People in a position to benefit have long been at the work of normalizing this individualistic, tech-augmented vision for people. It’s everywhere. In the mythologies of digital pioneers working alone in their garages and dorm rooms to give birth to the pillars of the online experience. Outlining the code-era vision for justice, with men like Edward Snowden and Julian Assange lionized for finding and making unilateral decisions to expose dirty secrets they find distasteful simply because they had the digital prowess to do so. It’s in the new vision for romance as each individual is empowered to swipe through swaths of humanity on a screen as they make mating choices without risking the vulnerability that the ether offers to inoculate[6] us from. It’s even in the vision for the look of our cities and homes—those places where we yet can’t but be a real human presence. We are on the verge of self-driving cars, drone delivery, and we are already asked to install 24-hour surveillance devices in our homes so that we can buy things and access information with little effort beyond speaking to the ever-listening algorithm[7]. We are offered relief from even the tiny human chore of adjusting the thermostat. Effortless comfort at all times. What isn’t ‘smart’ these days? Our interface with the inevitable technotopic future is paved with the gilt bricks of self-augmentation and by them we are thoroughly insulated from the chafe of human interaction. This is the Promised Land. What could go wrong?

Part IV

*     *     *

[1] Perhaps it is a result of the persistent efforts of the Industrial Revolution to mobilize people and so scatter them—disintegrating communities for the sake of portable capital—that has made this digital world such a promised land. We have all left home and the people who know us. As we wake up to that void, we try to fill it with flat digital light. This would explain our tendency to populate our personal digital crowd, a list we have complete curatorial control over, with individuals not only from our present life, but from every phase of our past lives. Trying to hold on to all the places and communities we have passed through as an acknowledgement that all of our places and communities have been uprooted by now.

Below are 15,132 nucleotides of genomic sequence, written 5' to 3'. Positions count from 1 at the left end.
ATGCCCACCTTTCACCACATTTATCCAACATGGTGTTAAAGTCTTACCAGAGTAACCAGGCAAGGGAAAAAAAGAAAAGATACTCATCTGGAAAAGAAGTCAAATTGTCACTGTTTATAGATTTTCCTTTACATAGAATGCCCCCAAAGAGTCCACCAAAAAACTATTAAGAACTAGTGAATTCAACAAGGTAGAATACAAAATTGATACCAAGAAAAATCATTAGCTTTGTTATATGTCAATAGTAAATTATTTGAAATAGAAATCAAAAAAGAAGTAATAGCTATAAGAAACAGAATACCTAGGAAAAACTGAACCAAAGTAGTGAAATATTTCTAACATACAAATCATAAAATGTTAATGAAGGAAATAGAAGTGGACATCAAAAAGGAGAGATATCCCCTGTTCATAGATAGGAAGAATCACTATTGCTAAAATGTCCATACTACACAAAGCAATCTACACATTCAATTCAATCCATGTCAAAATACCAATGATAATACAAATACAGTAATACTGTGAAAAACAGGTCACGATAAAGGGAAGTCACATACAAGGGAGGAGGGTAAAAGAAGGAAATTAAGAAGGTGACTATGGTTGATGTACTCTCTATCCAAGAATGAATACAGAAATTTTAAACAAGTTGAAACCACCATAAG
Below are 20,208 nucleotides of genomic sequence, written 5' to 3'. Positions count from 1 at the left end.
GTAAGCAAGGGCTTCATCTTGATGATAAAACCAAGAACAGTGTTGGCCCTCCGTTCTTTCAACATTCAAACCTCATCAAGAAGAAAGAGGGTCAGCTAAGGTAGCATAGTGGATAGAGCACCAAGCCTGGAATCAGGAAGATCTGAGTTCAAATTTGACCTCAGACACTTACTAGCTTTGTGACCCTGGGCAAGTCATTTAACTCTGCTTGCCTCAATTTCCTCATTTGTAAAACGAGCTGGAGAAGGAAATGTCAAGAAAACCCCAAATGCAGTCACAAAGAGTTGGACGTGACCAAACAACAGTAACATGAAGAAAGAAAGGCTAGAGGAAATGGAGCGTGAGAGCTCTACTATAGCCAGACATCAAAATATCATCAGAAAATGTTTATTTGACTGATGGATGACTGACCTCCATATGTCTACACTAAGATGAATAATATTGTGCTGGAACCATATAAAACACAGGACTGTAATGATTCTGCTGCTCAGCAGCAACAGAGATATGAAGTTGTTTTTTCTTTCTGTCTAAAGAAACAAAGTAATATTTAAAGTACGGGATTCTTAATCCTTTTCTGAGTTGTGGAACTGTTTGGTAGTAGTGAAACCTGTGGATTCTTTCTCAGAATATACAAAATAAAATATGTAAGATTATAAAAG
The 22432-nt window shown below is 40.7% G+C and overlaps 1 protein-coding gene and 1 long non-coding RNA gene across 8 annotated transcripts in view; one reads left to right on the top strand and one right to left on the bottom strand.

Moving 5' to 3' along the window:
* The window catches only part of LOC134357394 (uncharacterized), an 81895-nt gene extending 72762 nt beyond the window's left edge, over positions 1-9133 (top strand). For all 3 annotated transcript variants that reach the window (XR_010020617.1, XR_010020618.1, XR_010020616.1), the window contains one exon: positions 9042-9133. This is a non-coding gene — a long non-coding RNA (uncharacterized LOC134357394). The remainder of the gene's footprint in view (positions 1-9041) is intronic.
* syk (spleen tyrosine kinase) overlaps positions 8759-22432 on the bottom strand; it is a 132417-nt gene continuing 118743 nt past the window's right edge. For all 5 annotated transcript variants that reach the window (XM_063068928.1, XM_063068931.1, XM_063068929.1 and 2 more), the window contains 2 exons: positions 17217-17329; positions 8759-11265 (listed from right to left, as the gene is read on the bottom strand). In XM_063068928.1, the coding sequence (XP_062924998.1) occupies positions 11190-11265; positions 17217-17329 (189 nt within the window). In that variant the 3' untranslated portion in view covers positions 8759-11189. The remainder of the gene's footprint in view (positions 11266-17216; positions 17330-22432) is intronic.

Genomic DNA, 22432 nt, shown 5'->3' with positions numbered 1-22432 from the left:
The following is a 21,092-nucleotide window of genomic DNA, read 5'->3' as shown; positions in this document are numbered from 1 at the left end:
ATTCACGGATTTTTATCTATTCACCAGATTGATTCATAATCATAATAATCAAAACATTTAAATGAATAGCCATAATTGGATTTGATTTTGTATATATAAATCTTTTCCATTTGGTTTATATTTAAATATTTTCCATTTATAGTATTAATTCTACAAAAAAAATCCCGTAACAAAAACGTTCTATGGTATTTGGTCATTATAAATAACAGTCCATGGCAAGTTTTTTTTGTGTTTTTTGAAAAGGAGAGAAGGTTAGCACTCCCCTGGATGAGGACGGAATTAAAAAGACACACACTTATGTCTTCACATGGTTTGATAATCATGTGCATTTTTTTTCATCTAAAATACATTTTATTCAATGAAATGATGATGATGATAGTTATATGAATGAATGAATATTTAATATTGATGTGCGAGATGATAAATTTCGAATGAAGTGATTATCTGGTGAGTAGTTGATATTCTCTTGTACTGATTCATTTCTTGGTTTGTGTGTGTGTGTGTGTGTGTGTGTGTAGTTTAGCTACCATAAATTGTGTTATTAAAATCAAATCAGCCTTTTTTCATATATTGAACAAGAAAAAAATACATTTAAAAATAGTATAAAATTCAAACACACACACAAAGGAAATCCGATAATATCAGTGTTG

[2] Why advocate for a less human world? Because when we don’t rely on or interact with people, we rely on and interact with machines that we must somehow pay for. Their company is never free, and our desire for them facilitates our abstraction from a community into a ‘labor force’ as we fill the role of consumers working to consume. This is good news for those selling the machines, and also good news for all the various officials and dignitaries who gain some kind of power in maintaining this world. Hence the push to make it all feel normal.

[3] Solvents work by separating things, the way oil separates your car engine parts, allowing them to glide over one another without bursting into flames. This is handy in everything from washing your dishes to cleaning precision-crafted computer parts prior to electroplating them with conductive gold. The dirt just washes away.

[4] In a bit of irony, this lubrication actually increases friction. Social media trends toward de-humanized behavior precisely because all of the participants interact first with a machine. A screen. A keyboard or a touch pad. Especially in disagreement, we wade into this world with heated vitriol. Perhaps we are not as compatible with this so-called social lubricant as we would like to believe.

[5] And who, then, is our neighbor? Globalization must now cut the other way. Everyone considered a ‘capital asset’ must be considered an inseparable liability of human care as well.

[6] More like anesthetize us to

[7] Hand in hand with the vision of a world where the human machine barrier is utterly seamless is a vision of a world comprised entirely of data, just waiting to be gathered and exploited. People, like the dumb machines we invent, are little more than computational cycles who just need to be decoded. By God may we not compute.e3